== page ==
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Fees, Reputation, and Information Production in the Credit Rating Industry†

Fees, Reputation, and Information Production in the Credit Rating Industry† AbstractWe compare a credit rating agency’s incentives to acquire costly information when it is only paid for giving favorable ratings to the corresponding incentives when the agency is paid up-front, i.e., irrespective of the ratings assigned. We show that, in the presence of moral hazard, contingent fees provide stronger dynamic incentives to acquire information than up-front fees and may induce higher social welfare. When the fee structure is chosen by the agency, contingent fees arise as an equilibrium outcome, in line with the way the market for credit rating actually works. (JEL D21, D82, D83, G24) http://www.deepdyve.com/assets/images/DeepDyve-Logo-lg.png American Economic Journal: Microeconomics American Economic Association

Fees, Reputation, and Information Production in the Credit Rating Industry†

Fees, Reputation, and Information Production in the Credit Rating Industry†

American Economic Journal: Microeconomics , Volume 13 (2) – May 1, 2021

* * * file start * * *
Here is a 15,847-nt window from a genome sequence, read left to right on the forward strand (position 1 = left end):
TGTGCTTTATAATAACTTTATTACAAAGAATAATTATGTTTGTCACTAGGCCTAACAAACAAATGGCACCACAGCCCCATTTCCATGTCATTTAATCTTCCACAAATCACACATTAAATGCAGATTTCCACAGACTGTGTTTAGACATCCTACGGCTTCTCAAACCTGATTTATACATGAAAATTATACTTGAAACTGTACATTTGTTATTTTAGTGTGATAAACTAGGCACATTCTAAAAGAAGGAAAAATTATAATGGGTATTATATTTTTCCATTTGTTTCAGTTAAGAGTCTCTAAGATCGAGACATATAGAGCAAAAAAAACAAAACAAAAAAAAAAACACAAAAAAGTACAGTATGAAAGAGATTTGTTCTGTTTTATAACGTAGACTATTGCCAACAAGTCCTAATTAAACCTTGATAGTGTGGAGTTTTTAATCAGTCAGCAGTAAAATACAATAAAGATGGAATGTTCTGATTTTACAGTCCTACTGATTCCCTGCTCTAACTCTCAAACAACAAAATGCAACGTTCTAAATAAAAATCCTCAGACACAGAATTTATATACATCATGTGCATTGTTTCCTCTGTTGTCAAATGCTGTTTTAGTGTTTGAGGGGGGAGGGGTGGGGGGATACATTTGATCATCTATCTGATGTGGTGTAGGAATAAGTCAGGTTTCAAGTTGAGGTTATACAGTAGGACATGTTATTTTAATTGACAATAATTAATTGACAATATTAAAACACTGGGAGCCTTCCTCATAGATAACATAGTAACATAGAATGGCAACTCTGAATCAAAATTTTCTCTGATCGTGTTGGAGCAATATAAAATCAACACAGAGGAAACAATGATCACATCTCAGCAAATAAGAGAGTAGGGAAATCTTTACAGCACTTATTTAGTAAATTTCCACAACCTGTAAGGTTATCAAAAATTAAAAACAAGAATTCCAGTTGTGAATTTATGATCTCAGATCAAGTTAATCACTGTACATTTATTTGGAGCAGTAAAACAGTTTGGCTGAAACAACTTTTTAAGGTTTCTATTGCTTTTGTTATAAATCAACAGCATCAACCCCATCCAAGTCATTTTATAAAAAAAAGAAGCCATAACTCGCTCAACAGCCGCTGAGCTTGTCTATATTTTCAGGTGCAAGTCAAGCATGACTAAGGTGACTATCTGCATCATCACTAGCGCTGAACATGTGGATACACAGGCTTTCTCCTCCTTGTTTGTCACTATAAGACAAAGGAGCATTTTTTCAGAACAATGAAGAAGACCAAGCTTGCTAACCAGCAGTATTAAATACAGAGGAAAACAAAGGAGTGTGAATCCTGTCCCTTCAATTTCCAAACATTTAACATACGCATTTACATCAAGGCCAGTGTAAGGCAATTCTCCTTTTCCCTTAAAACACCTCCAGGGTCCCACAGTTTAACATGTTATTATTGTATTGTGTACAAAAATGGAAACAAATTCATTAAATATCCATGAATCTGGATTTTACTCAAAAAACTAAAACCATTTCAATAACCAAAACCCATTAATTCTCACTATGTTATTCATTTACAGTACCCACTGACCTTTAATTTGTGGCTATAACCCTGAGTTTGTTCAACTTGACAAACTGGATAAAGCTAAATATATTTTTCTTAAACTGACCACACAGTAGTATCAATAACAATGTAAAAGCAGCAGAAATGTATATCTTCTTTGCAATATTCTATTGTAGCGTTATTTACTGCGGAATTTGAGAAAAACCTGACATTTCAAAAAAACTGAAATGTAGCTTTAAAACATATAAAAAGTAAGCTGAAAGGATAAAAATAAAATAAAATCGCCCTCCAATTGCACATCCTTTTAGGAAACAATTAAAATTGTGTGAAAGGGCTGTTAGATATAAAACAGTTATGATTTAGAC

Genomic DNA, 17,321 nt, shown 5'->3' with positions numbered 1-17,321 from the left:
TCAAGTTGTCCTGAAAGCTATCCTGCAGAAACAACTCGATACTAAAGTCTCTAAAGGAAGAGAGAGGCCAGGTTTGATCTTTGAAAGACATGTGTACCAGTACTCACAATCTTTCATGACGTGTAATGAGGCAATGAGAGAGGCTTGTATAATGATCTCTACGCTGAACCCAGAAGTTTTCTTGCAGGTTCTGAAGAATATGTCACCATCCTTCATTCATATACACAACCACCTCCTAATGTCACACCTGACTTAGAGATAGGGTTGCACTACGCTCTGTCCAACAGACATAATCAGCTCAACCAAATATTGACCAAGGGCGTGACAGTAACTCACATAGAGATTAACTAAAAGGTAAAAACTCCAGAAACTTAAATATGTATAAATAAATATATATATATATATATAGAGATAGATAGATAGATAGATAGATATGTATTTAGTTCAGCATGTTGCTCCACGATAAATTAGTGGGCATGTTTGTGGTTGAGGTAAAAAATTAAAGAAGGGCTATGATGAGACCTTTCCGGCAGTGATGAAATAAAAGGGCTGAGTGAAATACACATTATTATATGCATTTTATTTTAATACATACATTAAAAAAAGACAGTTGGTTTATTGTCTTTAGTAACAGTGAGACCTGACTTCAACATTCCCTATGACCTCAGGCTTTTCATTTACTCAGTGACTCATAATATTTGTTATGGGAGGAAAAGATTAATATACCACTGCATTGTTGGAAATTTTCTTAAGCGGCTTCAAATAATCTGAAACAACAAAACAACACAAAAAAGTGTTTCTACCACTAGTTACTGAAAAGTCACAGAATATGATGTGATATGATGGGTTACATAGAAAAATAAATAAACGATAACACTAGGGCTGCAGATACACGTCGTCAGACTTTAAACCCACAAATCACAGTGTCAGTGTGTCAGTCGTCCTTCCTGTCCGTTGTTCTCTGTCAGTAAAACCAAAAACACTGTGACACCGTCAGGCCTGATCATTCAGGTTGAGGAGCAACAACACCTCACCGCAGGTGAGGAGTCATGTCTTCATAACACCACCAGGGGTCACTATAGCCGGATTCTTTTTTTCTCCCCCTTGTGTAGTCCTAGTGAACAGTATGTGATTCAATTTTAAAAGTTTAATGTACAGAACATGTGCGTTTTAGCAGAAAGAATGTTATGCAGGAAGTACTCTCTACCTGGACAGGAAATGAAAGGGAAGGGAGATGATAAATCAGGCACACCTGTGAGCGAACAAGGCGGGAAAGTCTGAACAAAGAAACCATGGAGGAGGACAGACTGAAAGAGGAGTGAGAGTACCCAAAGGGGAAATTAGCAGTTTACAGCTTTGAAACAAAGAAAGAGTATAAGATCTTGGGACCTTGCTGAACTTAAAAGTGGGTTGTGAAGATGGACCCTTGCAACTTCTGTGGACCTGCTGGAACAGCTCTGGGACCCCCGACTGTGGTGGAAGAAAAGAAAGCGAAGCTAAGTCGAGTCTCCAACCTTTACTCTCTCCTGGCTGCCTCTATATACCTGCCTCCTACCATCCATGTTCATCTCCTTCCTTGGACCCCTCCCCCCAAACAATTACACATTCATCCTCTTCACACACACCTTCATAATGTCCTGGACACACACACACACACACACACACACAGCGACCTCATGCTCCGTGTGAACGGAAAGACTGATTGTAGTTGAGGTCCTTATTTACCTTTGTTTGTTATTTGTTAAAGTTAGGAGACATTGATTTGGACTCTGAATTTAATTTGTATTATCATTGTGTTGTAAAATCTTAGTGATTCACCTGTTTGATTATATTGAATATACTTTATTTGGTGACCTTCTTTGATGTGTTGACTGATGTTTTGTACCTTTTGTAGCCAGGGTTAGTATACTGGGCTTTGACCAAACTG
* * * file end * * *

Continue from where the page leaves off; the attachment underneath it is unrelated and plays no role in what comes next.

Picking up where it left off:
Abstract

AbstractWe compare a credit rating agency’s incentives to acquire costly information when it is only paid for giving favorable ratings to the corresponding incentives when the agency is paid up-front, i.e., irrespective of the ratings assigned. We show that, in the presence of moral hazard, contingent fees provide stronger dynamic incentives to acquire information than up-front fees and may induce higher social welfare. When the fee structure is chosen by the agency, contingent fees arise as an equilibrium outcome, in line with the way the market for credit rating actually works. (JEL D21, D82, D83, G24)

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Publisher
American Economic Association
Copyright
Copyright © 2021 © American Economic Association
ISSN
1945-7685
DOI
10.1257/mic.20180170
Publisher site
See Article on Publisher Site

Abstract

AbstractWe compare a credit rating agency’s incentives to acquire costly information when it is only paid for giving favorable ratings to the corresponding incentives when the agency is paid up-front, i.e., irrespective of the ratings assigned. We show that, in the presence of moral hazard, contingent fees provide stronger dynamic incentives to acquire information than up-front fees and may induce higher social welfare. When the fee structure is chosen by the agency, contingent fees arise as an equilibrium outcome, in line with the way the market for credit rating actually works. (JEL D21, D82, D83, G24)

Journal

American Economic Journal: MicroeconomicsAmerican Economic Association

Published: May 1, 2021

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